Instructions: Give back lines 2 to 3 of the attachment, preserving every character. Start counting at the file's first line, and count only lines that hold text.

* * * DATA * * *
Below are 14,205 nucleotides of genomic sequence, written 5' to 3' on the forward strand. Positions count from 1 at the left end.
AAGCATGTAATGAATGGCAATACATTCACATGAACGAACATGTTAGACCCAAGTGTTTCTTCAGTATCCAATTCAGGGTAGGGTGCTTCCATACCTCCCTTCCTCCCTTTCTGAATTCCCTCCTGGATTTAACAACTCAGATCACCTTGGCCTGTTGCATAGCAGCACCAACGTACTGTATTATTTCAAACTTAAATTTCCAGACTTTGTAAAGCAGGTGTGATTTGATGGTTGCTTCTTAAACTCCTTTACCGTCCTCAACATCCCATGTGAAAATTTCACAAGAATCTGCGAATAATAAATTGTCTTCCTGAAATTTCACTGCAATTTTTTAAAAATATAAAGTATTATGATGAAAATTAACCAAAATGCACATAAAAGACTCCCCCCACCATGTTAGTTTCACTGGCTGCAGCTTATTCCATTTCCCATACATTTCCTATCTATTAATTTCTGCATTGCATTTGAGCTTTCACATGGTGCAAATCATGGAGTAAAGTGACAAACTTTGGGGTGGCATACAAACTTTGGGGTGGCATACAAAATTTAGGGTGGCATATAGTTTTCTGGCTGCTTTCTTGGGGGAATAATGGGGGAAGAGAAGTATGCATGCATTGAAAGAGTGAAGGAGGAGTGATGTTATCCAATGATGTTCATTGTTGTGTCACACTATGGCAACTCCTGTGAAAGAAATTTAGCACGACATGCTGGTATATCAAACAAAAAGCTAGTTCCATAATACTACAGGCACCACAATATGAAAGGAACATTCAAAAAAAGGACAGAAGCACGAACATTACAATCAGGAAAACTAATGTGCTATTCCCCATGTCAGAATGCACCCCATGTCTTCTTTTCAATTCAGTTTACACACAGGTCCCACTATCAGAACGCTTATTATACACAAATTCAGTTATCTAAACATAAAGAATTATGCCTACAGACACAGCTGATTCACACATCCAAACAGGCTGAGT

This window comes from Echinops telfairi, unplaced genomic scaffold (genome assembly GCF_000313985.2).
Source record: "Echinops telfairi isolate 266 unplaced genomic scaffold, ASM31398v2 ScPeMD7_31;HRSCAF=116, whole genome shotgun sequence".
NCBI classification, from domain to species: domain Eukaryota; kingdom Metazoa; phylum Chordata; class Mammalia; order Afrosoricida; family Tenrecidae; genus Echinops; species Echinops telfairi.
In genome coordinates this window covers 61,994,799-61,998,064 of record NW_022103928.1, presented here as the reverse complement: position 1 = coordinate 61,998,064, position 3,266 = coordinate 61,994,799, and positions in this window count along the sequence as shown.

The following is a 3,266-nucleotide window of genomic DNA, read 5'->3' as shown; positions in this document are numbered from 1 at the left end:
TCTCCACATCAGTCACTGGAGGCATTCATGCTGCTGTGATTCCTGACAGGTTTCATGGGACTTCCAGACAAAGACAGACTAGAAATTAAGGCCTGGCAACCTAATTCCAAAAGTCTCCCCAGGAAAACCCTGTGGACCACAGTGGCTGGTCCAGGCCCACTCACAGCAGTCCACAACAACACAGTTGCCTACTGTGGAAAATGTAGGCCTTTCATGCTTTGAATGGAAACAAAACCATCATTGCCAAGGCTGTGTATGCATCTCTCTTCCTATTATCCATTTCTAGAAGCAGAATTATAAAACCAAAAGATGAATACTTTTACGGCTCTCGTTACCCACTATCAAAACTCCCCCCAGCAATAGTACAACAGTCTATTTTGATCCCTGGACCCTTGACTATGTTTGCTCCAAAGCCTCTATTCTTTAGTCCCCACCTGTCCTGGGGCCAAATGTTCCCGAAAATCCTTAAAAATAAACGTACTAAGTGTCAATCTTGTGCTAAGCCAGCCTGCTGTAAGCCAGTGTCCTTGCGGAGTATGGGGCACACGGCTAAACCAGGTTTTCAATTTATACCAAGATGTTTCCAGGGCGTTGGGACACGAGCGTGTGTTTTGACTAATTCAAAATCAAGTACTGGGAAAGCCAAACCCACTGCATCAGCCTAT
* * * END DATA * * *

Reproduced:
AAGCATGTAATGAATGGCAATACATTCACATGAACGAACATGTTAGACCCAAGTGTTTCTTCAGTATCCAATTCAGGGTAGGGTGCTTCCATACCTCCCTTCCTCCCTTTCTGAATTCCCTCCTGGATTTAACAACTCAGATCACCTTGGCCTGTTGCATAGCAGCACCAACGTACTGTATTATTTCAAACTTAAATTTCCAGACTTTGTAAAGCAGGTGTGATTTGATGGTTGCTTCTTAAACTCCTTTACCGTCCTCAACATCCCATGTGAAAATTTCACAAGAATCTGCGAATAATAAATTGTCTTCCTGAAATTTCACTGCAATTTTTTAAAAATATAAAGTATTATGATGAAAATTAACCAAAATGCACATAAAAGACTCCCCCCACCATGTTAGTTTCACTGGCTGCAGCTTATTCCATTTCCCATACATTTCCTATCTATTAATTTCTGCATTGCATTTGAGCTTTCACATGGTGCAAATCATGGAGTAAAGTGACAAACTTTGGGGTGGCATACAAACTTTGGGGTGGCATACAAAATTTAGGGTGGCATATAGTTTTCTGGCTGCTTTCTTGGGGGAATAATGGGGGAAGAGAAGTATGCATGCATTGAAAGAGTGAAGGAGGAGTGATGTTATCCAATGATGTTCATTGTTGTGTCACACTATGGCAACTCCTGTGAAAGAAATTTAGCACGACATGCTGGTATATCAAACAAAAAGCTAGTTCCATAATACTACAGGCACCACAATATGAAAGGAACATTCAAAAAAAGGACAGAAGCACGAACATTACAATCAGGAAAACTAATGTGCTATTCCCCATGTCAGAATGCACCCCATGTCTTCTTTTCAATTCAGTTTACACACAGGTCCCACTATCAGAACGCTTATTATACACAAATTCAGTTATCTAAACATAAAGAATTATGCCTACAGACACAGCTGATTCACACATCCAAACAGGCTGAGT

This window comes from Echinops telfairi, unplaced genomic scaffold (genome assembly GCF_000313985.2).